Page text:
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Do your trees / shrubs have iridescent green / brown beetles, and leaves that look like lace? Japanese's beetles will excrete pheromones, signaling others to come destroy more of the foliage they prefer.
This imported pest is generally found east of a line running from Michigan, southern Wisconsin and Illinois, south to Alabama. Occasional introductions are made into western states such as California and Oregon when the adult beetles or larvae are shipped in commerce. The original population was detected in New Jersey in 1916, having been introduced from Japan.
The adult beetles are general herbivores and are known to feed on over 400 species of broad-leaved plants, although only about 50 species are preferred. The grubs will also feed on a wide variety of plant roots including ornamental trees and shrubs, garden and truck crops, and turfgrasses. They seem to especially relish Kentucky bluegrass, perennial ryegrass, tall fescues and bentgrass.
The adults are skeletonizers, that is, they eat the leaf tissue between the leaf veins but leave the veins behind. Attacked leaves look like lace that soon withers and dies. The adults will often attack flower buds and fruit. The grubs can kill small seedling plants but most commonly damage turf. The turf first appears off-color as if under water stress. Irrigating causes a short-lasting response or no response at all. The turf feels spongy under foot and can be easily pulled back like old carpet to reveal the grubs. Large populations of grubs kill the turf in irregular patches.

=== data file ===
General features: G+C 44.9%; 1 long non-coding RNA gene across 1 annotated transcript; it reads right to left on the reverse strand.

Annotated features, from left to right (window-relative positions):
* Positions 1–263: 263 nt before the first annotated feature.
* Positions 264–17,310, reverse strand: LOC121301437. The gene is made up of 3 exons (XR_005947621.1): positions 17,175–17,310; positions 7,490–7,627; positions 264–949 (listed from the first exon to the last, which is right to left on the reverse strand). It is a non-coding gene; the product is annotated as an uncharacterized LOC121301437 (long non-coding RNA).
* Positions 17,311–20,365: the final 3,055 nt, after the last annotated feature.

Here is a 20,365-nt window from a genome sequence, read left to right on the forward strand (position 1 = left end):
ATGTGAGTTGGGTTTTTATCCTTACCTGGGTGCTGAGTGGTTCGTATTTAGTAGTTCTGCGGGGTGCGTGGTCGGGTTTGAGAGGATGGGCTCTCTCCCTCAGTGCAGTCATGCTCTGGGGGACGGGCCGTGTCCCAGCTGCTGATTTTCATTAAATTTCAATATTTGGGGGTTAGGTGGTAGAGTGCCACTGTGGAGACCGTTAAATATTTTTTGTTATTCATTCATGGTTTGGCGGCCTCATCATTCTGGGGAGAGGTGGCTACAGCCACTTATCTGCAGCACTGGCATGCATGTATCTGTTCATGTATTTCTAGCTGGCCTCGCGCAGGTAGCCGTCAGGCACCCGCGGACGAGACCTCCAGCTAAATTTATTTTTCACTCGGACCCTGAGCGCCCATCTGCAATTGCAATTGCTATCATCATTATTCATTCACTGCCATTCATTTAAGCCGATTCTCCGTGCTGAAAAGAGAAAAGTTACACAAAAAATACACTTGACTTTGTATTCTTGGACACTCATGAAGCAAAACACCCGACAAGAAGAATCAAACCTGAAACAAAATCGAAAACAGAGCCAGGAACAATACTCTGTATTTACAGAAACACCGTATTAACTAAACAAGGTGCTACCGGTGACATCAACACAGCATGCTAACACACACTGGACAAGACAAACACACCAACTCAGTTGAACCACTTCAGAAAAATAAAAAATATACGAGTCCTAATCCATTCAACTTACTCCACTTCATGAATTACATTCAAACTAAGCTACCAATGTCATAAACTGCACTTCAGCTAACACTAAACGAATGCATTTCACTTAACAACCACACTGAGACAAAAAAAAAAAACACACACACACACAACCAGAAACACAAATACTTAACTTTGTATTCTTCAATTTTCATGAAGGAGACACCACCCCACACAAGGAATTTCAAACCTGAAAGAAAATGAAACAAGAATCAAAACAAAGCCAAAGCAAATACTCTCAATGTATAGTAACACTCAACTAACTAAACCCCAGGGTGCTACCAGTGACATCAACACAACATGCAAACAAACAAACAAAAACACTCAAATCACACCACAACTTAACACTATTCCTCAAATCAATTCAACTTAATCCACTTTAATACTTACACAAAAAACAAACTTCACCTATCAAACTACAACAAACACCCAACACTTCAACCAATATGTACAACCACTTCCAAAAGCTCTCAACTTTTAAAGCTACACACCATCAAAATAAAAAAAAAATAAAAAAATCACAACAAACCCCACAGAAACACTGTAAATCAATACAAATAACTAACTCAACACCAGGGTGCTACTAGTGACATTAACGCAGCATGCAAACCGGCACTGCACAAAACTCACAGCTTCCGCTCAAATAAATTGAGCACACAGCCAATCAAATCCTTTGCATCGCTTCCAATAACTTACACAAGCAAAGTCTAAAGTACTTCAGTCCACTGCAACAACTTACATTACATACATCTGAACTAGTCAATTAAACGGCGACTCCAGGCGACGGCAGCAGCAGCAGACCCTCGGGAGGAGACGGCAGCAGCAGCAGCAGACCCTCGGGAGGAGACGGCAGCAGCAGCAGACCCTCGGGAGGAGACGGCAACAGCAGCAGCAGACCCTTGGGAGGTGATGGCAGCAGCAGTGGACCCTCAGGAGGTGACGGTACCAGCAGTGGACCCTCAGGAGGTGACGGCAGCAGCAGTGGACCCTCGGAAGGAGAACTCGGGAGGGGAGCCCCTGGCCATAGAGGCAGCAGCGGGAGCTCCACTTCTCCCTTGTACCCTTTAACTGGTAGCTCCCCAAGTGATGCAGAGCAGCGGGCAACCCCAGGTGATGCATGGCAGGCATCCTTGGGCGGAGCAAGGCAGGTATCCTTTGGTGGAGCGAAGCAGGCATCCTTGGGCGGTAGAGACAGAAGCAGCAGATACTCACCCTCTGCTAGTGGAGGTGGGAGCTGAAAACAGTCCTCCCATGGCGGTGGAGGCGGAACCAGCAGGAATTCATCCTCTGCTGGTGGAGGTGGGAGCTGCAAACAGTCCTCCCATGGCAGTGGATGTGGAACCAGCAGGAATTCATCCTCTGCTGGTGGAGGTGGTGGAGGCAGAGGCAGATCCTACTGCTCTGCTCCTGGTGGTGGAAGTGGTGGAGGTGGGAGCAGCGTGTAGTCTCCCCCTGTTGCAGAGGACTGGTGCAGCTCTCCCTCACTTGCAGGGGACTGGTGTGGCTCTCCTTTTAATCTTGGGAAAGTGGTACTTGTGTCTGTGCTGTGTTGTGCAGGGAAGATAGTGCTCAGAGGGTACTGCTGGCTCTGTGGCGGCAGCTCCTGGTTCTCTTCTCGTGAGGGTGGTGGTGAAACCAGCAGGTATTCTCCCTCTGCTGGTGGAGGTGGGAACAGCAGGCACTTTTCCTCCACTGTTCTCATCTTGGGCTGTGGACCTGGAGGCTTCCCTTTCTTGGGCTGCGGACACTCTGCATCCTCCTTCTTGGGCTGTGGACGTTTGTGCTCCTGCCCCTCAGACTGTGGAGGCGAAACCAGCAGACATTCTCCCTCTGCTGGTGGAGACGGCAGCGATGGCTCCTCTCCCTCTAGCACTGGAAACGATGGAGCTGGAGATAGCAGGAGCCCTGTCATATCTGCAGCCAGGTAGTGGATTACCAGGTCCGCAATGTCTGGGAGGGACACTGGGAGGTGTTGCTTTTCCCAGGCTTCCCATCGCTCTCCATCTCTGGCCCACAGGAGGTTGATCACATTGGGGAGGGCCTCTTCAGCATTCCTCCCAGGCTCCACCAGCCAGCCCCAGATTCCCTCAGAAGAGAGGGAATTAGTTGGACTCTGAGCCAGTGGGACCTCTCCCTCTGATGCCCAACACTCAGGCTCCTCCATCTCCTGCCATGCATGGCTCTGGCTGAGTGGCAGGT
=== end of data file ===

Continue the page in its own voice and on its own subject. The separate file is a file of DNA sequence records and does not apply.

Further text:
The life stages of the Japanese beetle are typical of white grubs.
Larvae that have matured by June pupate and the adult beetles emerge from the last week of June through July. On warm sunny days the new beetles crawl onto low growing plants and warm for a while before taking flight. The first beetles out of the ground seek out suitable food plants and begin to feed as soon as possible. These early arrivals begin to release a congregation pheromone (odor) which is attractive to adults that emerge later. These odors attract additional adults to gather in masses on the unfortunate plants first selected. In cool weather, the adults may feign death by dropping from the plants but normally they will take flight. Newly emerged females release an additional sex pheromone which attracts males. The first mating usually takes place on turf with several male suitors awaiting the emergence of a new female. Mating also is common on the food plants and several matings by both males and females is common.
After feeding for a day or two, the females leave feeding sites in the afternoon and burrow into the soil to lay eggs at a depth of 2 to 4 inches. Females may lay 1 to 5 eggs scattered in an area before leaving the soil. These females will leave the following morning or a day or two later and will return to feed and mate. This cycle of feeding, mating and egg laying continues until the female has laid 40 to 60 eggs. About 95% of a population are generally laid by mid-August, though adults may be found until the first frost of fall.
If the soil is sufficiently moist, eggs will swell in a few days. Egg development takes only 8 to 9 days at 80 to 90 degrees F or as long as 30 days at 65 degrees F. The first instar larvae dig to the soil surface where they feed on roots and organic material. If sufficient food and moisture are available, the first instars can complete development in 17 days at 78 degrees F or as long as 30 days at 68 degrees F. The second instars take 18 days to mature at 78 degrees F and 56 days at 68 degrees F.
While this development is occurring, grubs may tunnel laterally in search of organic matter and fresh roots.
Sometimes after treating trees with a lot of beetles, we can hear a rain sound on the pavement. This is a light Beetle Rain, we see much heavier and hope to capture it so we can show you.